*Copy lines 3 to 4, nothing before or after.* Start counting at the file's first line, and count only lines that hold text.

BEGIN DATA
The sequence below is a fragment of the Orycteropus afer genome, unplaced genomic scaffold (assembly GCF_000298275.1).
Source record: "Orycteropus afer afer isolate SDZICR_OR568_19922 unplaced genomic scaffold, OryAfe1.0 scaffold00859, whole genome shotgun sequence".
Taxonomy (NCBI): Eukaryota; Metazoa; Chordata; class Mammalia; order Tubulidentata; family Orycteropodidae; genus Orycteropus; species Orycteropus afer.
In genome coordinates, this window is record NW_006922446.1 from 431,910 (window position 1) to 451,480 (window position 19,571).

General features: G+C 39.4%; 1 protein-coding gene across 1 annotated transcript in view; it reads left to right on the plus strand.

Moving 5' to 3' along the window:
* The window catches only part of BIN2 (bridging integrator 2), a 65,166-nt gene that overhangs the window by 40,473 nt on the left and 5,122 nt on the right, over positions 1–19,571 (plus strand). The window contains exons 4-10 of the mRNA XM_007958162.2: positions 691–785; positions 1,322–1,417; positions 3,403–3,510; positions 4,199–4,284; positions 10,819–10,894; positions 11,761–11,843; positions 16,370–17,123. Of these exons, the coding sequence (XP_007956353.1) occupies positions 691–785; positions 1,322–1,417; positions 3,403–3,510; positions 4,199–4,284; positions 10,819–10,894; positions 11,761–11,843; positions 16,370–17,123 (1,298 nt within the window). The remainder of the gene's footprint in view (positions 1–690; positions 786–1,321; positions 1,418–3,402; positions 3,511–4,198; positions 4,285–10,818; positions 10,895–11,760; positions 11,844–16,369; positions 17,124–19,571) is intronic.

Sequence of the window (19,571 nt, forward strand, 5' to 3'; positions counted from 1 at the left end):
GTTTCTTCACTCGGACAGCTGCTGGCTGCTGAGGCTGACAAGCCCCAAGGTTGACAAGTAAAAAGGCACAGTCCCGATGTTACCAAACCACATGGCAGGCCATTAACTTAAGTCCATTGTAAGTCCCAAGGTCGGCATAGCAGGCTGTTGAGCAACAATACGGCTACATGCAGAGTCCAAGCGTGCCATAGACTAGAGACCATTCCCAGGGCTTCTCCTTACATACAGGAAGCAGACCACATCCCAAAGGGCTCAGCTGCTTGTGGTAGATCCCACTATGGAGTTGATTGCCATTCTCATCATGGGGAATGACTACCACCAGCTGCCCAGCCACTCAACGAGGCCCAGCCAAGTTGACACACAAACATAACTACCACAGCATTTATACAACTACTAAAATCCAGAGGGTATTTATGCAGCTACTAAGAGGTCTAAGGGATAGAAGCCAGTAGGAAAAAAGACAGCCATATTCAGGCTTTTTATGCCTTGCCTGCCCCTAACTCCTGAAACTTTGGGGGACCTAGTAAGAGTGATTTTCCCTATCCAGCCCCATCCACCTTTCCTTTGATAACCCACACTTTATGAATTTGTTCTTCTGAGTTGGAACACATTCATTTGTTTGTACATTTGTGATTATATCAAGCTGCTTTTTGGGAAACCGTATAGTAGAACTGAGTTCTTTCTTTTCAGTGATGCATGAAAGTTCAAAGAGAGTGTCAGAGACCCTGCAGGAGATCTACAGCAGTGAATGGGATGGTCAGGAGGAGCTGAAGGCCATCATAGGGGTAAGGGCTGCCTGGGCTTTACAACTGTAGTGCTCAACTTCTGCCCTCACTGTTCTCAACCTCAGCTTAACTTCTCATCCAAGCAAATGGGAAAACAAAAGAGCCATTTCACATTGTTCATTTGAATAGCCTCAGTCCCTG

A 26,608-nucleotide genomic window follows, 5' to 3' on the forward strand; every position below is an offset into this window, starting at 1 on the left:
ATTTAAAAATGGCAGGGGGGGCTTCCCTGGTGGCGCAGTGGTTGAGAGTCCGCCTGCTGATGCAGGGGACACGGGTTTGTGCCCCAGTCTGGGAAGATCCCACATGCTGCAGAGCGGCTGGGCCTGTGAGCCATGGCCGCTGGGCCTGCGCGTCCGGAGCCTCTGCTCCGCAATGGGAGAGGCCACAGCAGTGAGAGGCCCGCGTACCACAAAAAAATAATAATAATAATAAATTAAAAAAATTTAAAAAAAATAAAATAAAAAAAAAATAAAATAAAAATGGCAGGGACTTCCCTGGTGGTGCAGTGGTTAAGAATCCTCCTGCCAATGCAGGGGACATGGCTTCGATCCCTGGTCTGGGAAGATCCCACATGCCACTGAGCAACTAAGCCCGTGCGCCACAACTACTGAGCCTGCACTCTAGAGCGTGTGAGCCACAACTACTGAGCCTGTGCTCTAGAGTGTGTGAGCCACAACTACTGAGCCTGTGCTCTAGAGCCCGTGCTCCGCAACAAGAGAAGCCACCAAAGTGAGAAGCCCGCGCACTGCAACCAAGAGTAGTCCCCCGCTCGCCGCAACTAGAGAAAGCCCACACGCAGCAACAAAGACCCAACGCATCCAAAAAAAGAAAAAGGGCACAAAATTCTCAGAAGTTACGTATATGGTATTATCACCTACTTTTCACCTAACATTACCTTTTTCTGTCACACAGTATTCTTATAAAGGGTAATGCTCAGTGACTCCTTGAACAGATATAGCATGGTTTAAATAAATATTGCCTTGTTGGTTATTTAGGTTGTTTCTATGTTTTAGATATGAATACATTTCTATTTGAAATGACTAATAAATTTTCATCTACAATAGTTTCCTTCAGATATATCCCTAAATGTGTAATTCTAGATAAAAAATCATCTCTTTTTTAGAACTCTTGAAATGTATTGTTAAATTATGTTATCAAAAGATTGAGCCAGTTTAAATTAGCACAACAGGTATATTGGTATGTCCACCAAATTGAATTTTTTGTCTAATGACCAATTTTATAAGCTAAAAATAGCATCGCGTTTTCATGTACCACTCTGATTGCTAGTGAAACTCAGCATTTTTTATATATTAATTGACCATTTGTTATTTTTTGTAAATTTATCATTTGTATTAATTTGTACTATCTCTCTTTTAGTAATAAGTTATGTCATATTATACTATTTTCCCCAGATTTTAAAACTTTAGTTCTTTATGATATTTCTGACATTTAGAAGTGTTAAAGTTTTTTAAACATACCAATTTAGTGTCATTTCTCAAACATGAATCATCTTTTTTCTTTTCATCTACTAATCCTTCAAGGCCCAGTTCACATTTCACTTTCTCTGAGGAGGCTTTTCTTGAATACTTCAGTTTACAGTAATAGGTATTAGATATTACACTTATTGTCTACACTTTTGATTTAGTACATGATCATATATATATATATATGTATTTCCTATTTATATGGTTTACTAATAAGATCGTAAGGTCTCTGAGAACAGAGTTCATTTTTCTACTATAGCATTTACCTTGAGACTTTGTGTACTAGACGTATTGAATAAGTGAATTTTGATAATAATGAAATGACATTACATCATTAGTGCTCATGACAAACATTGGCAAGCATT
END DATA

Taxonomy (NCBI): Eukaryota; Metazoa; Chordata; class Mammalia; order Tubulidentata; family Orycteropodidae; genus Orycteropus; species Orycteropus afer.
In genome coordinates, this window is record NW_006922446.1 from 431,910 (window position 1) to 451,480 (window position 19,571).